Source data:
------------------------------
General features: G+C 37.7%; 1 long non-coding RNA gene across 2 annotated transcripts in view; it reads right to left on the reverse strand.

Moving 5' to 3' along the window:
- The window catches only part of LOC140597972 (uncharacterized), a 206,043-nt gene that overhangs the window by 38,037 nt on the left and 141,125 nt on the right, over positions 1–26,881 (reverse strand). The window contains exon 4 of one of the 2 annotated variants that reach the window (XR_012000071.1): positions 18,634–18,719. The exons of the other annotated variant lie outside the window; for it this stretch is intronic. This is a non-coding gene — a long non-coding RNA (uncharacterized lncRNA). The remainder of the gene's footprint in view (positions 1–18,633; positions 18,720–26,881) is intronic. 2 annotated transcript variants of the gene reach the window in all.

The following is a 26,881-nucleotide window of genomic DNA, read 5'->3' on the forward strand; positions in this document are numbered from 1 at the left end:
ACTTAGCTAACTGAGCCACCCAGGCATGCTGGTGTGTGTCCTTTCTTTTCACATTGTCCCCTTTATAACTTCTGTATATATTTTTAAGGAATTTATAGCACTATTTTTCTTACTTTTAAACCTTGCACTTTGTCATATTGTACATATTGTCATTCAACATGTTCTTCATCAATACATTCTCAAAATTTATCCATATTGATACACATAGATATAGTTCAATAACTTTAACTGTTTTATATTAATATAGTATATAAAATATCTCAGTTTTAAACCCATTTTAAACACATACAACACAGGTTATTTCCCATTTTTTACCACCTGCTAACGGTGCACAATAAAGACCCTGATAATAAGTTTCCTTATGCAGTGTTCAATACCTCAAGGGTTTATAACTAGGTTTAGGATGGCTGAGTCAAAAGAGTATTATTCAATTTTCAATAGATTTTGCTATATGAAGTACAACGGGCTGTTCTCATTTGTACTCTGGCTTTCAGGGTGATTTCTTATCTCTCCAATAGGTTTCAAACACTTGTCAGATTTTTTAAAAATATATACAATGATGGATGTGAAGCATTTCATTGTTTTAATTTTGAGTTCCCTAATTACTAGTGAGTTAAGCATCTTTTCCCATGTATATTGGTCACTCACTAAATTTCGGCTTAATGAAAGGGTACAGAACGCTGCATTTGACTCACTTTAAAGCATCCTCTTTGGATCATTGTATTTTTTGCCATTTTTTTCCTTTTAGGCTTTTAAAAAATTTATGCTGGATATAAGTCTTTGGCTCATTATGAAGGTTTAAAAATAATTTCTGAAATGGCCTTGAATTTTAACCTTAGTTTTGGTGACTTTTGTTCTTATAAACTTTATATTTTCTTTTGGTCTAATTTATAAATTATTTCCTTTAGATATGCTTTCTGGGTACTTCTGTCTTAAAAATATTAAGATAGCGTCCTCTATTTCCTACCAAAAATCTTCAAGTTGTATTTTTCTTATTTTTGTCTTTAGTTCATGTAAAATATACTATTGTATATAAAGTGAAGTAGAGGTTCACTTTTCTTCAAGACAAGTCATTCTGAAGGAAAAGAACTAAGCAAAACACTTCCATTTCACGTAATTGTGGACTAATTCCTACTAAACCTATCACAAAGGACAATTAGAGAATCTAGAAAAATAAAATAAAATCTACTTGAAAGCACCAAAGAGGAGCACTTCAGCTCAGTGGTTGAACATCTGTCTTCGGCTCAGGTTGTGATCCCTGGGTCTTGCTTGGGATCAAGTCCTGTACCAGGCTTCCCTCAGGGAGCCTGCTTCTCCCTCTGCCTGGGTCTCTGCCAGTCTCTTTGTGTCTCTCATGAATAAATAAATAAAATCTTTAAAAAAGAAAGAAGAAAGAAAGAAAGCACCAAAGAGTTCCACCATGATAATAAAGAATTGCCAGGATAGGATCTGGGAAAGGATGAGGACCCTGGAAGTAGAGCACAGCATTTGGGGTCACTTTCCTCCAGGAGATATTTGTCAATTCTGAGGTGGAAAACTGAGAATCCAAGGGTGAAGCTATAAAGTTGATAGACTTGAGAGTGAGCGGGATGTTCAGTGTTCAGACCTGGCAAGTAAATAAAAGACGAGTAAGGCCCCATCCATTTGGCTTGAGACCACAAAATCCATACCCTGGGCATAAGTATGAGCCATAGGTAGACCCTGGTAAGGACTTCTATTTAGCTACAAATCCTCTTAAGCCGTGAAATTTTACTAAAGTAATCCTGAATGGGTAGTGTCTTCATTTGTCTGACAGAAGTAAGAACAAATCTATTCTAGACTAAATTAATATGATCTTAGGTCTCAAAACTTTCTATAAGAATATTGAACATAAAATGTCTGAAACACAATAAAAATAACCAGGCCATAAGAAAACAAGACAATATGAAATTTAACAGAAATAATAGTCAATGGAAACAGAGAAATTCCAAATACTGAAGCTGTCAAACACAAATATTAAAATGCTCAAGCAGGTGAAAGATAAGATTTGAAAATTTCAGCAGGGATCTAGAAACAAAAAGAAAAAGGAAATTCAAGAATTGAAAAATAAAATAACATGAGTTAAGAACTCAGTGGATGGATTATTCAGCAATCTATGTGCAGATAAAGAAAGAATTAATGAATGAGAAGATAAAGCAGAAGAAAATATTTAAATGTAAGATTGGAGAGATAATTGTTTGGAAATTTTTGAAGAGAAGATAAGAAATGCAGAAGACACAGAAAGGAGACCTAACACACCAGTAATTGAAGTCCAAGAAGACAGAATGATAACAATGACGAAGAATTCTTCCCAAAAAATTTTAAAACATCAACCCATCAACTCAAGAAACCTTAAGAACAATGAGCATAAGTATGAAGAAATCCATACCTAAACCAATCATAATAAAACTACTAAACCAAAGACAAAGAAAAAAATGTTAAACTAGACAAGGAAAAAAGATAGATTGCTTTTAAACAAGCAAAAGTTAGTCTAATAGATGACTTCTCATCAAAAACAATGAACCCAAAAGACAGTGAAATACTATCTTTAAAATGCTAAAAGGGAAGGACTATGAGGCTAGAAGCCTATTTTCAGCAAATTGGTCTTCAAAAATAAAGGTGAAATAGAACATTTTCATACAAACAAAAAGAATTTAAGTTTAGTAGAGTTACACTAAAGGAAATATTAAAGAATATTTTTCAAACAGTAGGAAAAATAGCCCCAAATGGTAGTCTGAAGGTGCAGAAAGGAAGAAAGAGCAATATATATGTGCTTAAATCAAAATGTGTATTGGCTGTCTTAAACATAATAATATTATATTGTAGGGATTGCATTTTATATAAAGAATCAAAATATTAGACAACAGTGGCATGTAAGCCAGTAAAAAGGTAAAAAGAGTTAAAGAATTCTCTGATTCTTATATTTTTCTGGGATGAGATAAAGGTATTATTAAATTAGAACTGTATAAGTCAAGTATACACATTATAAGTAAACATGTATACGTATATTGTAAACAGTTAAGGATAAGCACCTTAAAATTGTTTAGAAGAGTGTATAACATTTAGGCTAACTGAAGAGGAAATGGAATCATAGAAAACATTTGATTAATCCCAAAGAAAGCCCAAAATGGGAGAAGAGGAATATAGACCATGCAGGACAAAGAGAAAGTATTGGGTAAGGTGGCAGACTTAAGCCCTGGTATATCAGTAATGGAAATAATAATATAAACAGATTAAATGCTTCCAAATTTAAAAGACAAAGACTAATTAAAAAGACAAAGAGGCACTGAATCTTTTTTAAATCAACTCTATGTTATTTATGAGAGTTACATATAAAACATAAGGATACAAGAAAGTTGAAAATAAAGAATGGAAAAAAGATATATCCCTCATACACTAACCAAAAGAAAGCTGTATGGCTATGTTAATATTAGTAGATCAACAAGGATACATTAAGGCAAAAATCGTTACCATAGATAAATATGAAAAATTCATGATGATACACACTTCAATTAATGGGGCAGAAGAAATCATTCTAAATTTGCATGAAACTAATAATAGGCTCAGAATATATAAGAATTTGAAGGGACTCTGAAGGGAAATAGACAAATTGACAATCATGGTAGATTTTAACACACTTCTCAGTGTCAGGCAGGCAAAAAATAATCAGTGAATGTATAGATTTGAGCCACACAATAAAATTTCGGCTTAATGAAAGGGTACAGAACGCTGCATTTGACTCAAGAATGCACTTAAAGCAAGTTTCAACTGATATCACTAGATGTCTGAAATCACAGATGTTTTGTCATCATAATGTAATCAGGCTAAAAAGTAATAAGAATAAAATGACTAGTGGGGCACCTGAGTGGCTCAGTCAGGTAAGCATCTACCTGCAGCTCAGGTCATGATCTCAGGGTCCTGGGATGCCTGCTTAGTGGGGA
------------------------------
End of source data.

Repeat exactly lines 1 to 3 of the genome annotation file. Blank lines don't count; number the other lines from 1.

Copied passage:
General features: G+C 37.7%; 1 long non-coding RNA gene across 2 annotated transcripts in view; it reads right to left on the reverse strand.

Moving 5' to 3' along the window:
- The window catches only part of LOC140597972 (uncharacterized), a 206,043-nt gene that overhangs the window by 38,037 nt on the left and 141,125 nt on the right, over positions 1–26,881 (reverse strand). The window contains exon 4 of one of the 2 annotated variants that reach the window (XR_012000071.1): positions 18,634–18,719. The exons of the other annotated variant lie outside the window; for it this stretch is intronic. This is a non-coding gene — a long non-coding RNA (uncharacterized lncRNA). The remainder of the gene's footprint in view (positions 1–18,633; positions 18,720–26,881) is intronic. 2 annotated transcript variants of the gene reach the window in all.